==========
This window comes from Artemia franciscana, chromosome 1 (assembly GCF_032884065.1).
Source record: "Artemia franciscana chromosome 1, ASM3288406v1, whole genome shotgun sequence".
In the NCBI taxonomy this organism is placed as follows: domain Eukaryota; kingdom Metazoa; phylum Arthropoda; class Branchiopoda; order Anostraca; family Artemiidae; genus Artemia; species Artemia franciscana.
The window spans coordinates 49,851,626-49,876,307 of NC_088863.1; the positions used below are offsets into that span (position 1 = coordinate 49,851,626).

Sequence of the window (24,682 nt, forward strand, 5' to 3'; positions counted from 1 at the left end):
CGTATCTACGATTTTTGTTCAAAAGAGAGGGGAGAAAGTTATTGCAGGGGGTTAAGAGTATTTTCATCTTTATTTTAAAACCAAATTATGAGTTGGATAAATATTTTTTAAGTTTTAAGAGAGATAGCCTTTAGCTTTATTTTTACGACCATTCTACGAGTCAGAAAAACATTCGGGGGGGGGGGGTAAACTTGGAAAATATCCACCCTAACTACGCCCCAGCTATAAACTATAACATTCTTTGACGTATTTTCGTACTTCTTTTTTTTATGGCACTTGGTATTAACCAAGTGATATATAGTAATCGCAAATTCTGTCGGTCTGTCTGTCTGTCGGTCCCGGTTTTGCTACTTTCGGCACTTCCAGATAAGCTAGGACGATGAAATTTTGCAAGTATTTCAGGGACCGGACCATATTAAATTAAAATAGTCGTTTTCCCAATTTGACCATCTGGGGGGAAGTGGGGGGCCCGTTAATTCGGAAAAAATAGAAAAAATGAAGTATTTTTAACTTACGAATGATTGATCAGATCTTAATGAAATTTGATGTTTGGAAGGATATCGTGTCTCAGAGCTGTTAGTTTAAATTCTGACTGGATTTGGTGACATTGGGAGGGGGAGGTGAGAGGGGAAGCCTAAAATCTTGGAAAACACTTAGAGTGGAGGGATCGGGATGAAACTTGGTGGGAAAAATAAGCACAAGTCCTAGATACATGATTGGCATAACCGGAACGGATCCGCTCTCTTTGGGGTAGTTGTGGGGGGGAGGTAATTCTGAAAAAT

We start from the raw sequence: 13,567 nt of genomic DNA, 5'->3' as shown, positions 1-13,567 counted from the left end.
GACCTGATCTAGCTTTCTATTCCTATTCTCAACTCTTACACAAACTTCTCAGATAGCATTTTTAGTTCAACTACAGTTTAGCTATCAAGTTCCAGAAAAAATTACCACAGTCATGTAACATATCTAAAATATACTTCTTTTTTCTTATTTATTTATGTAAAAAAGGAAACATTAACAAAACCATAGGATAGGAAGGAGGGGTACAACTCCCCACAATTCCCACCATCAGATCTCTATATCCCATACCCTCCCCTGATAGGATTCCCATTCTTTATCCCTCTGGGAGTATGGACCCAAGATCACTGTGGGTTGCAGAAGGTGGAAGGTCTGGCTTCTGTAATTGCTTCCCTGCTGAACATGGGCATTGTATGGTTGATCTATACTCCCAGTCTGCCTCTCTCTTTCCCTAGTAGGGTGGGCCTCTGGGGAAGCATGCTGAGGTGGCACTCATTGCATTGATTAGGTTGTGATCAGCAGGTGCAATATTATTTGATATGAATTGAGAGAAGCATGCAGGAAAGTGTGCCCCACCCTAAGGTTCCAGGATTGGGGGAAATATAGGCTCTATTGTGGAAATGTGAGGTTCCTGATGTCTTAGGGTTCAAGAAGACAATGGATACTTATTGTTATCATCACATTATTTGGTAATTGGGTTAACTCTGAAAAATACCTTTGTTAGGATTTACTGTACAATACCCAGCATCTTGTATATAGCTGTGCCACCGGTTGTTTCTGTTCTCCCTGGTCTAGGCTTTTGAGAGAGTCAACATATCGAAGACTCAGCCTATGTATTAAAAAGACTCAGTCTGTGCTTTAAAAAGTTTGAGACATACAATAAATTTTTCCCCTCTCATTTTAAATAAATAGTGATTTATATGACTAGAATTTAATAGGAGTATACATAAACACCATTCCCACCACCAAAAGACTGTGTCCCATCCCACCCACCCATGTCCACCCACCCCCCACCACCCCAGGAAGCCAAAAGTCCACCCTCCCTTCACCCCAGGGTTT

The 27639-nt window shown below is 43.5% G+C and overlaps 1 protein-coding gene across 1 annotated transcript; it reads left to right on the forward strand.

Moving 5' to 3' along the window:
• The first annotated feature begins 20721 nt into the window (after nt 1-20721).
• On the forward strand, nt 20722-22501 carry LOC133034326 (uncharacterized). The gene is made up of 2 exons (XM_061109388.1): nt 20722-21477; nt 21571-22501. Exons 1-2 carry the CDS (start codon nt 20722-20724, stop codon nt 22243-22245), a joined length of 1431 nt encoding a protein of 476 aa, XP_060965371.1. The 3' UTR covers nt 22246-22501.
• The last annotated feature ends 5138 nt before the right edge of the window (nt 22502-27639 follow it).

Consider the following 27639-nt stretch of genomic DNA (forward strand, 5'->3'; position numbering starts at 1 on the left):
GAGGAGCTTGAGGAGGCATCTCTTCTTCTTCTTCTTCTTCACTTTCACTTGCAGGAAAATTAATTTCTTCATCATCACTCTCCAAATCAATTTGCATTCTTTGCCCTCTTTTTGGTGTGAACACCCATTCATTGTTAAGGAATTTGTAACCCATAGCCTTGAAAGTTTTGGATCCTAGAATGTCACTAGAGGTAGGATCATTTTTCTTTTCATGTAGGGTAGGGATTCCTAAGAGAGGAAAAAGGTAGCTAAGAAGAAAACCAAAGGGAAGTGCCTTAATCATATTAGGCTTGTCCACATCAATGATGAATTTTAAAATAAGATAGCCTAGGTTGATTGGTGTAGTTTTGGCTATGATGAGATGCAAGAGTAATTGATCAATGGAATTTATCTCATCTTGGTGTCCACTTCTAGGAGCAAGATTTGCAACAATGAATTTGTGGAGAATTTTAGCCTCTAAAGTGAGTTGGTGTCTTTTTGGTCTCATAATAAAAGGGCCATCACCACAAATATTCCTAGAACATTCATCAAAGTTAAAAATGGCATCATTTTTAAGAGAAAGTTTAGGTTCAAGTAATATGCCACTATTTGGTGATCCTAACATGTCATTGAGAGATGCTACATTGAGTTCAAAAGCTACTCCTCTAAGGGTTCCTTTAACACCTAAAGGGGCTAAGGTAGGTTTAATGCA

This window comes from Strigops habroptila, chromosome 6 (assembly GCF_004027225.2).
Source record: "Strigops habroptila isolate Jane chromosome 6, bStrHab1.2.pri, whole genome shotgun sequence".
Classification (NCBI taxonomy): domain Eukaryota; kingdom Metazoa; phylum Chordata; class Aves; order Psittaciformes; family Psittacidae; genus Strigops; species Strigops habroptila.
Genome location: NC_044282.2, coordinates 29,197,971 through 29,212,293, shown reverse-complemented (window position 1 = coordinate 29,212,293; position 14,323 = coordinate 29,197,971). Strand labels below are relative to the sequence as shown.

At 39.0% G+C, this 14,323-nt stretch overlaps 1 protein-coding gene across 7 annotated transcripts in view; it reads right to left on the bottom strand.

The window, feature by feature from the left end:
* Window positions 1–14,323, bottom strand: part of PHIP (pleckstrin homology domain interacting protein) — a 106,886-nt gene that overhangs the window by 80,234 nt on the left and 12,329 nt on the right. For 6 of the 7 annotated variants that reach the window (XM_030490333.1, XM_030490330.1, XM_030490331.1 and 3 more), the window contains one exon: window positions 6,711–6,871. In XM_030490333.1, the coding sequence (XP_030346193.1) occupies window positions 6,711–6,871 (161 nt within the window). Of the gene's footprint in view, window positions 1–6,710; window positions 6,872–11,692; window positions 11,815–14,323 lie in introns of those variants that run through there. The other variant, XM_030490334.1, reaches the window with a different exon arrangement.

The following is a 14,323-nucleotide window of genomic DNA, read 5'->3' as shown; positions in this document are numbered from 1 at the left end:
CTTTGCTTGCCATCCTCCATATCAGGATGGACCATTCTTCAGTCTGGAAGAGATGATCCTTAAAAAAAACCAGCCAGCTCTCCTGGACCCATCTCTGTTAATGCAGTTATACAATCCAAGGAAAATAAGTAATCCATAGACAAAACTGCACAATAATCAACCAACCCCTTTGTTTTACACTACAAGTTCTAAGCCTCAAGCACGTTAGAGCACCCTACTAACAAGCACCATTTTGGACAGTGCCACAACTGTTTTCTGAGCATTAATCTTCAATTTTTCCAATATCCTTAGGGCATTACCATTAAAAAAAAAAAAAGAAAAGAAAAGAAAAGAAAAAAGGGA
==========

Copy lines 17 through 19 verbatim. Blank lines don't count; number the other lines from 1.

Source record: "Strigops habroptila isolate Jane chromosome 6, bStrHab1.2.pri, whole genome shotgun sequence".
Classification (NCBI taxonomy): domain Eukaryota; kingdom Metazoa; phylum Chordata; class Aves; order Psittaciformes; family Psittacidae; genus Strigops; species Strigops habroptila.
Genome location: NC_044282.2, coordinates 29,197,971 through 29,212,293, shown reverse-complemented (window position 1 = coordinate 29,212,293; position 14,323 = coordinate 29,197,971). Strand labels below are relative to the sequence as shown.